The drought videos are available at http://ucanr.edu/insights and https://www.youtube.com/UCANR.

Posted on Monday, December 15, 2014 at 10:16 AM

Growing wine grapes without irrigation possible for some, not all

It's easier to grow wine grapes without irrigation in the Napa Valley, which receives more rainfall than the San Joaquin Valley.
California's ongoing drought is raising the interest of wine grape growers in dryland farming, reported David Pierson in the LA Times. Pierson interviewed Napa Valley growers who are already dry farming their vineyards. While it may be feasible to rely solely on rainfall in the Napa Valley, San Joaquin Valley growers would have a hard time setting a grape crop without irrigation.

"If you don't water in the San Joaquin Valley, you're not getting a yield," Larry Williams, a professor in the Department of Viticulture and Enology at UC Davis and based at Kearney Agricultural Research and Extension Center, told Pierson.

Last month Sacramento Bee columnist Mike Dunne used Williams' study of water use of chardonnay grapes in the Carneros Region to refute the amount of water a Dutch researcher claimed was required to produce a single glass of wine. “In California vineyards and cellars, is 29 gallons of water to produce a single glass of wine a realistic estimate?” Dunne asked Williams, who explained that California grape yields per gallon of water are much higher than in Europe.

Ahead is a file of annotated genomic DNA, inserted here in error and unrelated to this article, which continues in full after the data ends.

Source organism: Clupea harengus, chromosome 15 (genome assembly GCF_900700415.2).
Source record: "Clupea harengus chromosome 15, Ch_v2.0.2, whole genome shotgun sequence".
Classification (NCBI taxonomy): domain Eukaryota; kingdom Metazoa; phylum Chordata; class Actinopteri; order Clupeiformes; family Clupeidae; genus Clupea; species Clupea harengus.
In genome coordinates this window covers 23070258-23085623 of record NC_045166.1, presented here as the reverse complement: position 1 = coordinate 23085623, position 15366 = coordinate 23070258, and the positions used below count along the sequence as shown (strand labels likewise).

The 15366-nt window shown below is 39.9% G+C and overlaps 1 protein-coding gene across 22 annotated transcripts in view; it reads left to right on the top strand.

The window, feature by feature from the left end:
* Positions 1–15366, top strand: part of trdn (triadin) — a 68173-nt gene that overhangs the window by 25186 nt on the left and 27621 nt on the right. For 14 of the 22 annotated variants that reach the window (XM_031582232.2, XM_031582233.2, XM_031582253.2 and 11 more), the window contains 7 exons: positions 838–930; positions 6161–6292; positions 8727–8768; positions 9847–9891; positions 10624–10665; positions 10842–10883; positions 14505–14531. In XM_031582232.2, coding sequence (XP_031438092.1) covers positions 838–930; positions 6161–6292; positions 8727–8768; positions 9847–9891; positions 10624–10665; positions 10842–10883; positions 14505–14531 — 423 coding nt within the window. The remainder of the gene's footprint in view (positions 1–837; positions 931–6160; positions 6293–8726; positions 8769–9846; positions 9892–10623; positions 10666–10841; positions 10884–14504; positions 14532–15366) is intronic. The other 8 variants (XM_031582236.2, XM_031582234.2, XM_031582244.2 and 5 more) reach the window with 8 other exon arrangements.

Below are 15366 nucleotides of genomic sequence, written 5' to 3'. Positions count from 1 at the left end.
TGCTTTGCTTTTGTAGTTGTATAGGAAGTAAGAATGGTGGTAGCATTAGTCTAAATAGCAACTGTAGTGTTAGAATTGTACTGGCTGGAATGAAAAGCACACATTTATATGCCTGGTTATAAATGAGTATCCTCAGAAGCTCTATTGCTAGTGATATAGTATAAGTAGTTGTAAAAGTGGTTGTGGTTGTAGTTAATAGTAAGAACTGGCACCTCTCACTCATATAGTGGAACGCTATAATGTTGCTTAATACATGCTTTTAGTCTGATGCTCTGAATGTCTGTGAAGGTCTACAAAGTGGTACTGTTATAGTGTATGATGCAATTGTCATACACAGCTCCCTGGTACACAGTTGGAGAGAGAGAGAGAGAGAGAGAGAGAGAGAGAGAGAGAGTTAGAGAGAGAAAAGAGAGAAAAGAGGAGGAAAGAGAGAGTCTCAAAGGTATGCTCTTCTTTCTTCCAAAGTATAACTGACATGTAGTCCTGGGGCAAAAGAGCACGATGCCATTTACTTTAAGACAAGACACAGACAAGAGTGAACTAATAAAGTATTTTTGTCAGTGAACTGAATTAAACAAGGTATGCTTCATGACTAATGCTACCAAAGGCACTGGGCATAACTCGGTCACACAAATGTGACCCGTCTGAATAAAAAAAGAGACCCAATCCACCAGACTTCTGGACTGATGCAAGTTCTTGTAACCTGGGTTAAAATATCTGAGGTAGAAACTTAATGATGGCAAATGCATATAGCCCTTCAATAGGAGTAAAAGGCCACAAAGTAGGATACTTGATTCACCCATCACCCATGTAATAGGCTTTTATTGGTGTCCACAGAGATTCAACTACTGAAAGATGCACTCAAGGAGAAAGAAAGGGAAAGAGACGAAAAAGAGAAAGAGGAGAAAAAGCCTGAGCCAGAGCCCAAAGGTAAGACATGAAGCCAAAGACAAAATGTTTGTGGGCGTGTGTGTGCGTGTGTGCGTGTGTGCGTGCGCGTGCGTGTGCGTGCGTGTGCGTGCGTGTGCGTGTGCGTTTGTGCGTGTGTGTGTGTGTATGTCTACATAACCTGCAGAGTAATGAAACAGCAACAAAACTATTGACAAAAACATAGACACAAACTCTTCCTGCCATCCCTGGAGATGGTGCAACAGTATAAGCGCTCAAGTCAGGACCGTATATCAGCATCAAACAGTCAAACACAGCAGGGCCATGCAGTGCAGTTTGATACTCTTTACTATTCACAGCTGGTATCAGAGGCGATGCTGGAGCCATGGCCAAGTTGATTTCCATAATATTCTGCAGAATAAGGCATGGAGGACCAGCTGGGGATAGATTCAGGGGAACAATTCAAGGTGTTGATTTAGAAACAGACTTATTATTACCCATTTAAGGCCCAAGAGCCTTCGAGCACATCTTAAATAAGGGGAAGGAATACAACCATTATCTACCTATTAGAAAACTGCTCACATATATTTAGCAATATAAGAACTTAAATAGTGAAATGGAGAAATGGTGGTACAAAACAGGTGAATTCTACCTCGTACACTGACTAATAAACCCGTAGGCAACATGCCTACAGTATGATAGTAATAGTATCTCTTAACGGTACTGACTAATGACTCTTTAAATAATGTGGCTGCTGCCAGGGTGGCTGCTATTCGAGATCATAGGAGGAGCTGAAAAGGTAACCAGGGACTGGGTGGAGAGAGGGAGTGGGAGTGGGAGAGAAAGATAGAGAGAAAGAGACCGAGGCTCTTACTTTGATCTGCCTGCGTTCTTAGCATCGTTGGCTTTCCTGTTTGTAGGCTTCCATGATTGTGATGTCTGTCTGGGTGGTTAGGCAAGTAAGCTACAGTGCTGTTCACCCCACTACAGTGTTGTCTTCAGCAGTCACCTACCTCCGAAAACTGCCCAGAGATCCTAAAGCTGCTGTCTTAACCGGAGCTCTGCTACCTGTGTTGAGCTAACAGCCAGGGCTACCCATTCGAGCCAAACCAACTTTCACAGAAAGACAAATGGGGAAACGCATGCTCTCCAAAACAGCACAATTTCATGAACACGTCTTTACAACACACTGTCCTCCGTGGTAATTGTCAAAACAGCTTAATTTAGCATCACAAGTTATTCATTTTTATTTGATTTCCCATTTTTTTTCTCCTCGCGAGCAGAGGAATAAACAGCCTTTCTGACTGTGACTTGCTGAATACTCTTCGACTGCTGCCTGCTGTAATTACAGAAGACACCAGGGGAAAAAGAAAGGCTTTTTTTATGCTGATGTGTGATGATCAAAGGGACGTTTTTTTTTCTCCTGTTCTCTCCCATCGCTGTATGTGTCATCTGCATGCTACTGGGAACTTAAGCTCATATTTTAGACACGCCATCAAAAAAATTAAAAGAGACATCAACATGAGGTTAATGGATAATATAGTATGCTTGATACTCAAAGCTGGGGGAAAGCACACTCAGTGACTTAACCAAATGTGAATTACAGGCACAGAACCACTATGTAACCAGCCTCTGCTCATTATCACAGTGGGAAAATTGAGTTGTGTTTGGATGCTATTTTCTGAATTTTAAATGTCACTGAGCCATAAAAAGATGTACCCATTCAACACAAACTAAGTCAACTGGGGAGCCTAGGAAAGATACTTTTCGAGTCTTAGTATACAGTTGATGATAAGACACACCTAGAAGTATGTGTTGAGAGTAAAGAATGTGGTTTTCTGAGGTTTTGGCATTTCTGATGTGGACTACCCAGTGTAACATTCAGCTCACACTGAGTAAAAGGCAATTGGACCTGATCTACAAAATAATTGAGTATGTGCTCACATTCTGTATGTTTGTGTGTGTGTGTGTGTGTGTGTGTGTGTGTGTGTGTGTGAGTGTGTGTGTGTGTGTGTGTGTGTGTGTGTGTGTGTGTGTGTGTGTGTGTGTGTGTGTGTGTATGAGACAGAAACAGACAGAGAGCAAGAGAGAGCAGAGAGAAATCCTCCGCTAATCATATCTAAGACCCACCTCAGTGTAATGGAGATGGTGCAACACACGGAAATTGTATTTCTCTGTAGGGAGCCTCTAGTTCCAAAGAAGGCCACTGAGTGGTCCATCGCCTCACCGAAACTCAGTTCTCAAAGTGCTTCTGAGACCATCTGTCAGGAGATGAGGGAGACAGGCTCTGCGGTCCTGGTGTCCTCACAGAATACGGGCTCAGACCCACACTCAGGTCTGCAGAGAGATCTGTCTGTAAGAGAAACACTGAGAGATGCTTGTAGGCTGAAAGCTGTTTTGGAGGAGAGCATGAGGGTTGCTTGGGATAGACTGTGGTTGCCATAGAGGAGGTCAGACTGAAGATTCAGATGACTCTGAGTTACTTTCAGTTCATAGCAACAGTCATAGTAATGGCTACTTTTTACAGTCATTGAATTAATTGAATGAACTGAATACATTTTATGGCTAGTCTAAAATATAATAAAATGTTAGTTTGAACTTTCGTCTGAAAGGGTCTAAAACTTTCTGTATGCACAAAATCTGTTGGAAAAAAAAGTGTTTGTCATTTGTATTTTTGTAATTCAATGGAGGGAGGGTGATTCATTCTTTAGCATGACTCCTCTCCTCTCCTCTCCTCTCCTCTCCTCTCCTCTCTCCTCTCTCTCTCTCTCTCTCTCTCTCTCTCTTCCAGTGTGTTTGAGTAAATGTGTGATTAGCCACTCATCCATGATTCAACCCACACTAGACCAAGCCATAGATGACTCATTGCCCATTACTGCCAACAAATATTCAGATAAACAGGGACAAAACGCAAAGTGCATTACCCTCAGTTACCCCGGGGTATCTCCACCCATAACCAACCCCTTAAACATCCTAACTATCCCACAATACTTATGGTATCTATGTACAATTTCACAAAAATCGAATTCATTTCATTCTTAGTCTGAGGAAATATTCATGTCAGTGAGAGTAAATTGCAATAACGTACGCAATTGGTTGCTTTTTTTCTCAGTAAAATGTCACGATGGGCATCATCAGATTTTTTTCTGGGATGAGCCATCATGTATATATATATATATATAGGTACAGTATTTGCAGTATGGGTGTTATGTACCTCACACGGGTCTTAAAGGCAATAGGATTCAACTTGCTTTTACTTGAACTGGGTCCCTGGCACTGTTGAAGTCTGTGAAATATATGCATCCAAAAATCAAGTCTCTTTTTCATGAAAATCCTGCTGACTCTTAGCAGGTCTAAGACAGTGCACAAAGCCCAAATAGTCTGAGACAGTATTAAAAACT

“The mean yield of wine grapes in Europe ... is around 1.8 tons per acre using data I've gleaned from research papers,” Williams says. “The mean chardonnay yields across California are 7.4 tons per acre.”

Based on Williams' research, Dunne wrote, “Vines of the dry-farmed portion yielded 4.9 tons per acre, while vines on the irrigated portion produced 6.3 tons per acre. The upshot was that 14.2 gallons of water was needed in the dry-farmed block to produce a typical 4-ounce pour of wine, while 15.3 gallons of water was needed in the irrigated parcel to produce a 4-ounce pour of wine, totals far lower than the figure calculated by the Water Footprint Network.”

Posted on Tuesday, November 25, 2014 at 4:34 PM
Tags: drought (16), Larry Williams (1), Water (75), wine grapes (1)